International Journal of Drug Policy Special Issue: Drugs, conflict and development

This Special Issue of the International Journal of Drug Policy (IJDP) provides empirical research on the convergence of the drugs, development and peacebuilding policy fields, and calls into question a growing reformist agenda that advocates for the developmentalisation of drugs.

The articles span different geographical regions across the Global South, from Colombia to Myanmar, passing through Iran and Afghanistan, together with Viewpoints and Commentaries which examine the complex and context-specific entanglements between violence, drugs, development and peacebuilding.

Policymaking processes are studied as part of these complex entanglements, inseparable from the political economies of the borderland regions where drugs, development and peacebuilding, both as processes and interventions, converge.

The IJDP Special Issue is free to download for 60-days from publishing (until 15 June 2021).

Policy frontiers: the drugs-development-peacebuilding trilemma

Viewed from the vantage point of drug-affected borderlands in Afghanistan, Colombia and Myanmar, are the policy goals of ‘a drug-free world’, ‘the promotion of peace’ and ‘sustainable development’ compatible?

In these areas of long-term conflict, it may be difficult – if not impossible – to pursue all three goals at the same time. Policymakers need to explicitly recognise the trade-offs involved in pursuing all three policies, and to make compromises that are guided by the priorities of borderland populations.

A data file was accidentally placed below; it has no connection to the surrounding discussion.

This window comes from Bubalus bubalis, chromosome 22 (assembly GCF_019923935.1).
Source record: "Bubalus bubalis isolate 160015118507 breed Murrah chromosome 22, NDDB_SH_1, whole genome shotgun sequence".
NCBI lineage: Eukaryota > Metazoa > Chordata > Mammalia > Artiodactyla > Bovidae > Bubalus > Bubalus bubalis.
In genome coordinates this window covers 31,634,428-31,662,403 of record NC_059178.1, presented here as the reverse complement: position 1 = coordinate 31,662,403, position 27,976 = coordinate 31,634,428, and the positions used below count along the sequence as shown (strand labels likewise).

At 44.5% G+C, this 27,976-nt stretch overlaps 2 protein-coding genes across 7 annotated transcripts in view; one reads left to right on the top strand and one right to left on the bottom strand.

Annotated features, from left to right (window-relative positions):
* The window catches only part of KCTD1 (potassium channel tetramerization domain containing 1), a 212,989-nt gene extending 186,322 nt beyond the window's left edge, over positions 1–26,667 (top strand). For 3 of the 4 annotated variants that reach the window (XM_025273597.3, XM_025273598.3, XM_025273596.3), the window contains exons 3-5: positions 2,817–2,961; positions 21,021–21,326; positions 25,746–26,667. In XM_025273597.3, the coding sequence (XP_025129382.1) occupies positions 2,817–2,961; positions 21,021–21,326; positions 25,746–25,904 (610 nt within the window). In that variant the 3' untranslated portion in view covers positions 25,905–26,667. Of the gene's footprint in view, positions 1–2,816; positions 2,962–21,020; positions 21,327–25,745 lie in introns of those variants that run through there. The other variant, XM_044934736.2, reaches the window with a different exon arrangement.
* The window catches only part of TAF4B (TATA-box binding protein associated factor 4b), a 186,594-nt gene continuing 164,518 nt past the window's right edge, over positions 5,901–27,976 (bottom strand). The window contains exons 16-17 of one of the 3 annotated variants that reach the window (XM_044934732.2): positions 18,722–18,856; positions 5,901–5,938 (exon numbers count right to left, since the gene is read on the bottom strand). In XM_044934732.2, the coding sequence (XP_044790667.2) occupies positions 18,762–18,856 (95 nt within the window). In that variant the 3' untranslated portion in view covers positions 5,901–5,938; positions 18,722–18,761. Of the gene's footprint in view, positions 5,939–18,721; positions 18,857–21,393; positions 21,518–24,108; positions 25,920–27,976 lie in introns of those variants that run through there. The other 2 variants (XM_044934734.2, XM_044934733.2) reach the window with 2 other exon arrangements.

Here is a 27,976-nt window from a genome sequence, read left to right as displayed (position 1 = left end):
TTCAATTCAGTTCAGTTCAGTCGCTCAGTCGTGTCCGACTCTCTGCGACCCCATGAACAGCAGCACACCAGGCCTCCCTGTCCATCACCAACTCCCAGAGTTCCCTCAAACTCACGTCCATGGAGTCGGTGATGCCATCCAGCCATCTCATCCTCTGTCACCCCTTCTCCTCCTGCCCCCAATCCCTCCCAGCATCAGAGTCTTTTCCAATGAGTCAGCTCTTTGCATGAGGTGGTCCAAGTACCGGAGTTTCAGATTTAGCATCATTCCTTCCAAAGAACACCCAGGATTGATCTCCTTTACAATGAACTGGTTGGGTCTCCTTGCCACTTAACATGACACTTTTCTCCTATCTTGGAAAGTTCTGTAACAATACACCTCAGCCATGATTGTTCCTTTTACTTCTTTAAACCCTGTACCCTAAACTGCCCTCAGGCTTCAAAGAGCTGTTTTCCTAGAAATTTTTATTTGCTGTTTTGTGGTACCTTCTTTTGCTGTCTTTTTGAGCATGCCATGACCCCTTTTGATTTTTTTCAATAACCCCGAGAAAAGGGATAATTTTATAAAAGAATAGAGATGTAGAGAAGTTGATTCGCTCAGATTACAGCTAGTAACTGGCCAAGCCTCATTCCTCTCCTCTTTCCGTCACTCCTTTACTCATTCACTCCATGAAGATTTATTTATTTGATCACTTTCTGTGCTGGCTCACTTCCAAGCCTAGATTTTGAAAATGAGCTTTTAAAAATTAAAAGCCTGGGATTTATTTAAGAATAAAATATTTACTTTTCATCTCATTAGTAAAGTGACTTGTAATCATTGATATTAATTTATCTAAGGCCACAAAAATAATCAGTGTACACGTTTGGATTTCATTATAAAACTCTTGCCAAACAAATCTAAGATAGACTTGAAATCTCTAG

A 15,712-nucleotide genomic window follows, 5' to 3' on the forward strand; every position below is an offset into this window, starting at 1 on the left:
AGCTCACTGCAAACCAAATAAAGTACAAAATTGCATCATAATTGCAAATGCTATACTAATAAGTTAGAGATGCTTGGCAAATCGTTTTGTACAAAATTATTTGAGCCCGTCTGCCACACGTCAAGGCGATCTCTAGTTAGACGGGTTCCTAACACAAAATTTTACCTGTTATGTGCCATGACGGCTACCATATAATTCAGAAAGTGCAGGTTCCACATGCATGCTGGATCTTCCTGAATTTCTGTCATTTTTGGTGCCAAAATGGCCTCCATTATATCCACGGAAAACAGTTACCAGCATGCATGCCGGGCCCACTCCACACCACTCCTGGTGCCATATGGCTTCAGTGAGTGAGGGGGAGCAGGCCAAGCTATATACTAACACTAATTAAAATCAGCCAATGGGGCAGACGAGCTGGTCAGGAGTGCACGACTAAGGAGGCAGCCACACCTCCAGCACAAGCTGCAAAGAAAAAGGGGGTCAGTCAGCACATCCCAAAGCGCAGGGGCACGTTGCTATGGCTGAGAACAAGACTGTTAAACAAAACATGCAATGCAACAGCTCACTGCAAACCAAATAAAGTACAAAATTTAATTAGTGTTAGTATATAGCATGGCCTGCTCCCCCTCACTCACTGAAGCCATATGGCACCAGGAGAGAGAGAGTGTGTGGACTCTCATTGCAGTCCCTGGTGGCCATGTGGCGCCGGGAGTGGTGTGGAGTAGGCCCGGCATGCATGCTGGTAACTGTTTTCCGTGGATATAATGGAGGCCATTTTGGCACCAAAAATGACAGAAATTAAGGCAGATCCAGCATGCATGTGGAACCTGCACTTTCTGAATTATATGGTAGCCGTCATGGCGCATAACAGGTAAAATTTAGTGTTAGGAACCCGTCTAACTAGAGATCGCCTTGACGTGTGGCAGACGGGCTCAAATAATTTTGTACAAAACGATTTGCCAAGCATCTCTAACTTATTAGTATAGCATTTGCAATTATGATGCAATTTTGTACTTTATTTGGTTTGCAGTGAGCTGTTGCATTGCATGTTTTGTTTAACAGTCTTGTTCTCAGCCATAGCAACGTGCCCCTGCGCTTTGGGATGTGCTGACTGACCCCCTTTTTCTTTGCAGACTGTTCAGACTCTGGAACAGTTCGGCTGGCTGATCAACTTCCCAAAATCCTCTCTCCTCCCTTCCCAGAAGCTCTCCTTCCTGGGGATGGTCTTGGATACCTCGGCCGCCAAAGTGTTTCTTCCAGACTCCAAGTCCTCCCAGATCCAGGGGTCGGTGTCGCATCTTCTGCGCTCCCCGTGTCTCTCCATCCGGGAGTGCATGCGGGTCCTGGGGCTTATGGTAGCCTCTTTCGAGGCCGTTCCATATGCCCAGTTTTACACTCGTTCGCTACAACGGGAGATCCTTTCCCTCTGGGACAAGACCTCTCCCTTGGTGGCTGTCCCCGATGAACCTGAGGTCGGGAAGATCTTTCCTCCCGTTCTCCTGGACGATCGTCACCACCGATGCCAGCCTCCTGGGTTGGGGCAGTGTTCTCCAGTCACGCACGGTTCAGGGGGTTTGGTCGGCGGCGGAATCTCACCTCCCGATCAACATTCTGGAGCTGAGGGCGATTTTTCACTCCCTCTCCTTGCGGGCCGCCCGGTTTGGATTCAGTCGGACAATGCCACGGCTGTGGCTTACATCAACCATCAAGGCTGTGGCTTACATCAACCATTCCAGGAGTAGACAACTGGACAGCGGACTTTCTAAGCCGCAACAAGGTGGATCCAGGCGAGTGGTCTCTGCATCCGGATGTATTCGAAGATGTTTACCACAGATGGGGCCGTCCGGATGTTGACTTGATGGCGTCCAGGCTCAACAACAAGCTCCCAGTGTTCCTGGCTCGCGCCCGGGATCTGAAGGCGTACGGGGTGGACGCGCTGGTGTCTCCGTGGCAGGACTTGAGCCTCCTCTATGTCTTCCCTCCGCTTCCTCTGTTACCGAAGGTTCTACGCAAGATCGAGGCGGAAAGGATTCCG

This policy brief presents the ‘Drugs-development-peacebuilding’ policy trilemma as a useful framework and tool for highlighting tensions and trade-offs between these three policy fields.

This policy brief is a collective effort, based on an article in the International Journal of Drugs Policy. The brief was drafted by Karen Brock with input from Jonathan Goodhand, Patrick Meehan and Louise Ball.

Read the full article: Goodhand, J., Meehan, P., Bhatia, J., Ghiabi, M., and Gutierrez Sanín, F. (2021) ‘Criticial policy frontiers: the drugs-development-peacebuilding trilemma’, International Journal of Drug Policy (free to download until 12 June 2021)

Explaining Afghanistan’s failed counter-narcotics policy and opportunities for policy engagement

By Adam Pain, Kaweh Kerami and Orzala Nemat

Afghanistan’s opium poppy economy presents a complex policy problem.

Counter-narcotic policy ambitions since 2001 to eliminate, or at least control, poppy production in the country have clearly failed.

There has been an inexorable rise in cultivation area from some 70,000 ha. in 1994 to over 260,000 ha. in 2018. Since 2001, the US government alone has spent some US$7.28 billion on counter-narcotics programming for scant return in relation to the goals of its policy.

This failure of policy in terms of its explicit objectives requires explanation.

Here, we summarise five findings from a recent national policy and actor analysis on drugs and development in Afghanistan that help us to understand this failure. We then propose what this might mean for those seeking to inform counter-narcotics policymaking and interventions in Afghanistan.

1. Counter-narcotics has treated the opium poppy economy as a criminal and security issue.